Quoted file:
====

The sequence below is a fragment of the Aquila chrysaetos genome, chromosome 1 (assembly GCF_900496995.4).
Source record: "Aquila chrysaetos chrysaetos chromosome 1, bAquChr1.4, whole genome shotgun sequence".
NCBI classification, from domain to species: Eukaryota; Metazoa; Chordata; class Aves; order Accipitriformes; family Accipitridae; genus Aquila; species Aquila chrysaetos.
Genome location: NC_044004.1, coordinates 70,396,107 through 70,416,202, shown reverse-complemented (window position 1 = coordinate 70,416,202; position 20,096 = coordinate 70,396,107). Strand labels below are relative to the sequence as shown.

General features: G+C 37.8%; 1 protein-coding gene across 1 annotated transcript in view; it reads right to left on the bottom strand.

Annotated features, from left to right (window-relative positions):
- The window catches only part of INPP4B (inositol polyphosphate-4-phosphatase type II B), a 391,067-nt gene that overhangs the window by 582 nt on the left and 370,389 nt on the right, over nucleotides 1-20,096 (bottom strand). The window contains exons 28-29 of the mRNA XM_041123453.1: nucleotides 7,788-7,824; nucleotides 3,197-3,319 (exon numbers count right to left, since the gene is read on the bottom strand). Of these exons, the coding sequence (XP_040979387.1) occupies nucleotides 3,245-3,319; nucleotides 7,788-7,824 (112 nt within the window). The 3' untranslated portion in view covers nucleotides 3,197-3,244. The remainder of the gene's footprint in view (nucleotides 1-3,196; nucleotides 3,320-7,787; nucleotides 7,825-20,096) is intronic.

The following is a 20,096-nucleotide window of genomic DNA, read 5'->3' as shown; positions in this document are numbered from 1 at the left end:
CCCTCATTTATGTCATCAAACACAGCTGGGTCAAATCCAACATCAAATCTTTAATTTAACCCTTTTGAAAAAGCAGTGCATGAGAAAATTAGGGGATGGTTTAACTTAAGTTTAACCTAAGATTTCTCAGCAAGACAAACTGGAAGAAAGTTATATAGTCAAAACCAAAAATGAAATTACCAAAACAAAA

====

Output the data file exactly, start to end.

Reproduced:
The sequence below is a fragment of the Aquila chrysaetos genome, chromosome 1 (assembly GCF_900496995.4).
Source record: "Aquila chrysaetos chrysaetos chromosome 1, bAquChr1.4, whole genome shotgun sequence".
NCBI classification, from domain to species: Eukaryota; Metazoa; Chordata; class Aves; order Accipitriformes; family Accipitridae; genus Aquila; species Aquila chrysaetos.
Genome location: NC_044004.1, coordinates 70,396,107 through 70,416,202, shown reverse-complemented (window position 1 = coordinate 70,416,202; position 20,096 = coordinate 70,396,107). Strand labels below are relative to the sequence as shown.

General features: G+C 37.8%; 1 protein-coding gene across 1 annotated transcript in view; it reads right to left on the bottom strand.

Annotated features, from left to right (window-relative positions):
- The window catches only part of INPP4B (inositol polyphosphate-4-phosphatase type II B), a 391,067-nt gene that overhangs the window by 582 nt on the left and 370,389 nt on the right, over nucleotides 1-20,096 (bottom strand). The window contains exons 28-29 of the mRNA XM_041123453.1: nucleotides 7,788-7,824; nucleotides 3,197-3,319 (exon numbers count right to left, since the gene is read on the bottom strand). Of these exons, the coding sequence (XP_040979387.1) occupies nucleotides 3,245-3,319; nucleotides 7,788-7,824 (112 nt within the window). The 3' untranslated portion in view covers nucleotides 3,197-3,244. The remainder of the gene's footprint in view (nucleotides 1-3,196; nucleotides 3,320-7,787; nucleotides 7,825-20,096) is intronic.

The following is a 20,096-nucleotide window of genomic DNA, read 5'->3' as shown; positions in this document are numbered from 1 at the left end:
CCCTCATTTATGTCATCAAACACAGCTGGGTCAAATCCAACATCAAATCTTTAATTTAACCCTTTTGAAAAAGCAGTGCATGAGAAAATTAGGGGATGGTTTAACTTAAGTTTAACCTAAGATTTCTCAGCAAGACAAACTGGAAGAAAGTTATATAGTCAAAACCAAAAATGAAATTACCAAAACAAAA